Group shines a light on Fraser Island dingo plight
IT BEGAN in 2009 as a group without a name.
But what the small collection of volunteers did have was a question - what was happening to the dingoes on Fraser Island?
Today, Save Fraser Island Dingoes has grown into a registered charity as well as a recognised environmental organisation dedicated to raising awareness of the conditions faced by the dingoes on Fraser Island.
Founder Karin Kilpatrick recalls how her concern for the distinct Australia species began with an article in the Fraser Coast Chronicle written by former mayor Mick Kruger.
"There was an article on the front page of the paper that said 'Our dingoes are starving'," she said.
"I remember seeing the picture of an emaciated dingo and wondering what was going on?
"So I inquired further and this prompted a second article in the newspaper, this time from my perspective on the issue as a local resident.
"As a result I received hundreds of emails from tourists and residents about their experiences and concerns regarding the treatment of dingoes on the island.
This is when I decided something needed to be done."
While the group's motivation to raise awareness of the poor health of dingoes on the island has always been at the forefront, Karin says that the journey hasn't been straight forward.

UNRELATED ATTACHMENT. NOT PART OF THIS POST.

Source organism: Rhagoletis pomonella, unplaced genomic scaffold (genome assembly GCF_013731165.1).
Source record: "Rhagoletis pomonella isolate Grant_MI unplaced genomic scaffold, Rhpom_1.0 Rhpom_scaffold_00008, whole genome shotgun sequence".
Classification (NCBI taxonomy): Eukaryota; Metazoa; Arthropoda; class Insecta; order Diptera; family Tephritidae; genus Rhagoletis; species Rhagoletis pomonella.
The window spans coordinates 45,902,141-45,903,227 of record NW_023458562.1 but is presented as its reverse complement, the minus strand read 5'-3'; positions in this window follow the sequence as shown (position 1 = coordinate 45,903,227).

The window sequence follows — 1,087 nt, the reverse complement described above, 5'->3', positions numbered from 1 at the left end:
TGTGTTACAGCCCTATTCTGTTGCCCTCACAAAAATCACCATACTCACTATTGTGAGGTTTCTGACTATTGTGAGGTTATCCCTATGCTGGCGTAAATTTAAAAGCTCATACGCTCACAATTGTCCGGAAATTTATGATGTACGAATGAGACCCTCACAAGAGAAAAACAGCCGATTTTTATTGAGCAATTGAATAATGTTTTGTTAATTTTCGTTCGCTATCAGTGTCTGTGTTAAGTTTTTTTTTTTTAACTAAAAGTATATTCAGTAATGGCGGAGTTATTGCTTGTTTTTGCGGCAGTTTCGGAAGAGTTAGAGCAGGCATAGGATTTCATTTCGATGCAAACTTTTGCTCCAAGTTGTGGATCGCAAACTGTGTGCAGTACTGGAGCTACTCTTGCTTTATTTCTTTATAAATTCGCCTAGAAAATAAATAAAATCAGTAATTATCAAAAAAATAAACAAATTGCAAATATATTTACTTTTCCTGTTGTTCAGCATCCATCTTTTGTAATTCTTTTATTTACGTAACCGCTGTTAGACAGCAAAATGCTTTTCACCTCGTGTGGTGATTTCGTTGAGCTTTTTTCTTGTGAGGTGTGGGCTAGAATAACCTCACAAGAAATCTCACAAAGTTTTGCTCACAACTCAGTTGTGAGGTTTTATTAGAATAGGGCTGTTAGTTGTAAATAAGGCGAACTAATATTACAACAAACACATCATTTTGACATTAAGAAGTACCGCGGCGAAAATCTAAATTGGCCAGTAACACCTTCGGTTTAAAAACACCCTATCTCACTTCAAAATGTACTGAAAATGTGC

"When we first put the question to Queensland Parks and Wildlife Services, we were told that the conditions faced by the starving dingoes were normal and natural.
"Similarly, when we approached the former Queensland Government, the problem was dismissed."
However the group persisted, calling on environmental experts, politicians, RSPCA, as well as the media as a way of engaging the public and prompting action.
Today, despite conflicting reports on the issue, questions about the wellbeing of the dingo are finally being brought into the spotlight as Save Fraser Island Dingoes continues to collaborate with people and organisations throughout Australia.
"We are always looking to get people involved in fundraising or the research side of things," Karin said.
"Particularly people headed over to Fraser Island who can provide us with feedback on what they've seen."
"There is a lot of work that still needs to be done."